Google search 'Don Gordon', The REAL DON GORDON, he was born in 1926, has a long, long film and TV career with over a hundred plus credits. I had not known of this famous supporting actor, who was a close personal friend of legendary Steve McQueen. He appeared with him in "Bullitt" and "Papillon" as a supporting character. They then told me about the "REAL Don Gordon" and I was like "Well, Fuck Me, now what do I do?" Christopher Mitchum suggested that I use Don Gordon Bell, sort of like John Phillip Law. We all thought that had a good ring to it. Thus I changed my "screen name" again, going from "Don Bell" (1976-77) to "Don Gordon" (1977-81) then "Don Gordon Bell" (1981 to present).

That's not all. Sometime late in 1981, the 'Real Don Gordon' played the elderly advisor of the Anti-Christ played by character 'Damien Thorn' in "Omen III: The Final Conflict". Hell, he had second billing, 'above the Title' credits, and all over Manila were BillBoards/flyers/advertising "Starring Don Gordon". Writers that I actually paid monthly put out that it was ME. I tried without success to deny and even had some articles written. But everyone said, "we saw you, with a beard, congratulations... When did you do the filming?" I could not convince anyone that it was not me! I finally just agreed with folks, yeah, that was me.

Hey have you noticed, several of my films were accredited to the REAL DON GORDON. I did those films, me... the impostor Don Bell/Don Gordon/Don Gordon Bell! Fair is fair I guess. I wish the Real Don Gordon could hear how he has credits for films he DID NOT shoot in the Philippines!

Soon after in 1982, Director Sid Furie came back in the Philippines to film "Purple Hearts", and HE knew me from "The Boys in Company C" as "Don Bell". So there was all sort of confusion on the Filipino film crew and staff, who all knew me as either Don Bell, Don Gordon or Don Gordon Bell!! I had to make an announcement to one and all on the set that I was to be known henceforth, as DON GORDON BELL. I still use this name as a professor of the English language, teaching at a leading University, and private tutoring of Korean students in the home of my birth mother, Republic of Korea. I never knew how much trouble all my 'name changing' would cause when films went to DVD's. I did not think it would matter outside of the Philippines. This hopefully will be the first time to clear up this mystery.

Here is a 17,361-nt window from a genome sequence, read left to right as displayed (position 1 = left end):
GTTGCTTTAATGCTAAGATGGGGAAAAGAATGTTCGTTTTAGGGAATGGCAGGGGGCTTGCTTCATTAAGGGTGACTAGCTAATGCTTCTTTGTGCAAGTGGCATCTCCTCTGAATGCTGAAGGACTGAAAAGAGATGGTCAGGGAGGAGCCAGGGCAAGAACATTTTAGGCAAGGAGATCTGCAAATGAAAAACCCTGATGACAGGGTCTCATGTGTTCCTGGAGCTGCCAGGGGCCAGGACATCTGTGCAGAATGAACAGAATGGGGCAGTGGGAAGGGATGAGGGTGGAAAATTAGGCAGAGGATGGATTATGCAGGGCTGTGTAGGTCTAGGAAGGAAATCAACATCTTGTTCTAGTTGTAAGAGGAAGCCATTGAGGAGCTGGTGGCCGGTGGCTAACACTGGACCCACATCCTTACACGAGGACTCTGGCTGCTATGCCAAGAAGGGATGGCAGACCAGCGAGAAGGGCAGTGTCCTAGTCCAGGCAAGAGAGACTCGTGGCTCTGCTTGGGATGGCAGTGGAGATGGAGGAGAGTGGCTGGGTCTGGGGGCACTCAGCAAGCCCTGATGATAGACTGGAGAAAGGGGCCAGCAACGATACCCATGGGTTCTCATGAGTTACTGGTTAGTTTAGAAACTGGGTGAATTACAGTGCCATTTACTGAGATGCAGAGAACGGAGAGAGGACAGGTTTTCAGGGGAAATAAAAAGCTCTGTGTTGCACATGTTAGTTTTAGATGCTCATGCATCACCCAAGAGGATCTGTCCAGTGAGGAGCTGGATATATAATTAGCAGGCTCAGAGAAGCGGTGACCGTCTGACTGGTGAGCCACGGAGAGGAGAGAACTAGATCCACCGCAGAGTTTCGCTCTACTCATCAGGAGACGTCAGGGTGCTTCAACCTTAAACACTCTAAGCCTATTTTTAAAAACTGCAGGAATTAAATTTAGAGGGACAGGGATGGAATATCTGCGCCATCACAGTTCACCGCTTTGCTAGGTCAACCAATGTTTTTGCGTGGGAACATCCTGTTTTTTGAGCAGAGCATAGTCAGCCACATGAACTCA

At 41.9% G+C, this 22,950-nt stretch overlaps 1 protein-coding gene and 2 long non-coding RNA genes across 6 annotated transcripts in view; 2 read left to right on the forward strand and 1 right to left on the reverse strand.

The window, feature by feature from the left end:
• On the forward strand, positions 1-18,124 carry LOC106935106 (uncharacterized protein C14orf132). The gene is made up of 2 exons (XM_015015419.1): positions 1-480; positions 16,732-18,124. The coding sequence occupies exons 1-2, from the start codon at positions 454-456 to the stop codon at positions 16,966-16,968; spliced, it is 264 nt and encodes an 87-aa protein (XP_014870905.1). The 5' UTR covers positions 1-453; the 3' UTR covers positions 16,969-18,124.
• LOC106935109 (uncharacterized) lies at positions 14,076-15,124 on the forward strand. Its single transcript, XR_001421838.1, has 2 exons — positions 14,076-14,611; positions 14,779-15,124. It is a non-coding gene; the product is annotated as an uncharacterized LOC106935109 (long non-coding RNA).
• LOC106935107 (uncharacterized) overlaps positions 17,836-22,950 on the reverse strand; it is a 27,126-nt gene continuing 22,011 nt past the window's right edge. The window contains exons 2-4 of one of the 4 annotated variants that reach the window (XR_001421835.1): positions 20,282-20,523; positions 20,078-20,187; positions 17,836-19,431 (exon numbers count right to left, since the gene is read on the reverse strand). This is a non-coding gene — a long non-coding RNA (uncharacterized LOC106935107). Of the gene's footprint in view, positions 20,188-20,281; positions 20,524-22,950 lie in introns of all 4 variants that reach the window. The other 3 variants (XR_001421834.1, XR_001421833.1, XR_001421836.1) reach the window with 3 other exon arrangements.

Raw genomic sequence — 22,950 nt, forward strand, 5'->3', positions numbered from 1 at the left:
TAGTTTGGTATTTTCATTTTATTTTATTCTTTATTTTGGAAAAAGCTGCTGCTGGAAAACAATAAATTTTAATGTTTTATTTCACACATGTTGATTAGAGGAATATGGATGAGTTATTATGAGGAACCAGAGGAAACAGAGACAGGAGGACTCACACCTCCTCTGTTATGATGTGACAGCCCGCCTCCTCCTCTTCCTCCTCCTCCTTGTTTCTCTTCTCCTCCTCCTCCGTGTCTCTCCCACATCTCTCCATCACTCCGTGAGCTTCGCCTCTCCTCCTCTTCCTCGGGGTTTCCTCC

Don, working as Ken Metcalfe's Set Production Assistant on "Purple Hearts", here with Cheryl Ladd, one of the Original Charlie's Angels.

We have seen you fight in a few "kung-fu flicks". Did you have any martial arts training?

My first love of sports was martial arts, for me it was a way to identify on my Asian blood, express my Asian heritage. From the age of 10 years old I read books, studied from anyone I could to learn from. When I was 11 years old I met a Japanese kid who taught me the basics of Judo and Jujitsu for a year. One day while we were training in the park, an American soldier came up to me and asked if I was part Korean. I was surprised that he could see that in me, most people don't know the difference between various Asian people. It turns out that he had studied Tae Kwon Do six years in Korea, while he was with the US Army. He studied under Jhoon Rhee, who is the leader in introducing Tae Kwon Do to America. My Japanese friend and I began learning my country's martial art. I was one of the first in 1964 to meet Korean master Jhoon Rhee. I was able to study for the next four years. I studied every book available in those days, earning a Black Belt in Tae Kwon Do at 16 years old.